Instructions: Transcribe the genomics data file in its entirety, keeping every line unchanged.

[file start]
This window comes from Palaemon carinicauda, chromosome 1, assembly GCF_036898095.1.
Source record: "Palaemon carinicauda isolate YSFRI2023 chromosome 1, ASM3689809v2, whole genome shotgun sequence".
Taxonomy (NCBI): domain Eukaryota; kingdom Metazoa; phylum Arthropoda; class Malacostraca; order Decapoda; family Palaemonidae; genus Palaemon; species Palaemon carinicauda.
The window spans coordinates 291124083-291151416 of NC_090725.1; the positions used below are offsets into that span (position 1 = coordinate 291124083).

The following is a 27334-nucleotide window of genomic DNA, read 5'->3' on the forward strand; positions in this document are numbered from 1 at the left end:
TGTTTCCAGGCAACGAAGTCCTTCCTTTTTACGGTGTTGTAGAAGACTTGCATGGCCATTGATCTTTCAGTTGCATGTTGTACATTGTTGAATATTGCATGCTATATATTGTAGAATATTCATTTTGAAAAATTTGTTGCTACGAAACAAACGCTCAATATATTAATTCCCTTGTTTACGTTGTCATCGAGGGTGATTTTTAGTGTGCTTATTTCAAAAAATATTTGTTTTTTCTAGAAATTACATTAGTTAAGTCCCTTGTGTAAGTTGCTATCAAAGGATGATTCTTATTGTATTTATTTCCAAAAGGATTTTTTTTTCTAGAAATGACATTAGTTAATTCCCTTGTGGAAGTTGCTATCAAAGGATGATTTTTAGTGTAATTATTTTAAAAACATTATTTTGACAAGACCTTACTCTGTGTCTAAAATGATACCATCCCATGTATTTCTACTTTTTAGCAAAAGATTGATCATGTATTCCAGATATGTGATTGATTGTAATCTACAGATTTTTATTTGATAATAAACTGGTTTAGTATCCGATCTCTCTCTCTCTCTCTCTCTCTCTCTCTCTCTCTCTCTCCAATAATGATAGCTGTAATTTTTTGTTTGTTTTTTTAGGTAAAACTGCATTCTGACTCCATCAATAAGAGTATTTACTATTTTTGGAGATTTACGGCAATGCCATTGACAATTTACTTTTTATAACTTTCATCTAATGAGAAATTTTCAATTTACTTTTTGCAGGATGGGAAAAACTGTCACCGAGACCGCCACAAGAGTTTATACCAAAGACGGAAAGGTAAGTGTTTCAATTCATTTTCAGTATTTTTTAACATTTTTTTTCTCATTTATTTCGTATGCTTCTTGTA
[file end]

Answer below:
This window comes from Palaemon carinicauda, chromosome 1, assembly GCF_036898095.1.
Source record: "Palaemon carinicauda isolate YSFRI2023 chromosome 1, ASM3689809v2, whole genome shotgun sequence".
Taxonomy (NCBI): domain Eukaryota; kingdom Metazoa; phylum Arthropoda; class Malacostraca; order Decapoda; family Palaemonidae; genus Palaemon; species Palaemon carinicauda.
The window spans coordinates 291124083-291151416 of NC_090725.1; the positions used below are offsets into that span (position 1 = coordinate 291124083).

The following is a 27334-nucleotide window of genomic DNA, read 5'->3' on the forward strand; positions in this document are numbered from 1 at the left end:
TGTTTCCAGGCAACGAAGTCCTTCCTTTTTACGGTGTTGTAGAAGACTTGCATGGCCATTGATCTTTCAGTTGCATGTTGTACATTGTTGAATATTGCATGCTATATATTGTAGAATATTCATTTTGAAAAATTTGTTGCTACGAAACAAACGCTCAATATATTAATTCCCTTGTTTACGTTGTCATCGAGGGTGATTTTTAGTGTGCTTATTTCAAAAAATATTTGTTTTTTCTAGAAATTACATTAGTTAAGTCCCTTGTGTAAGTTGCTATCAAAGGATGATTCTTATTGTATTTATTTCCAAAAGGATTTTTTTTTCTAGAAATGACATTAGTTAATTCCCTTGTGGAAGTTGCTATCAAAGGATGATTTTTAGTGTAATTATTTTAAAAACATTATTTTGACAAGACCTTACTCTGTGTCTAAAATGATACCATCCCATGTATTTCTACTTTTTAGCAAAAGATTGATCATGTATTCCAGATATGTGATTGATTGTAATCTACAGATTTTTATTTGATAATAAACTGGTTTAGTATCCGATCTCTCTCTCTCTCTCTCTCTCTCTCTCTCTCTCTCTCTCCAATAATGATAGCTGTAATTTTTTGTTTGTTTTTTTAGGTAAAACTGCATTCTGACTCCATCAATAAGAGTATTTACTATTTTTGGAGATTTACGGCAATGCCATTGACAATTTACTTTTTATAACTTTCATCTAATGAGAAATTTTCAATTTACTTTTTGCAGGATGGGAAAAACTGTCACCGAGACCGCCACAAGAGTTTATACCAAAGACGGAAAGGTAAGTGTTTCAATTCATTTTCAGTATTTTTTAACATTTTTTTTCTCATTTATTTCGTATGCTTCTTGTA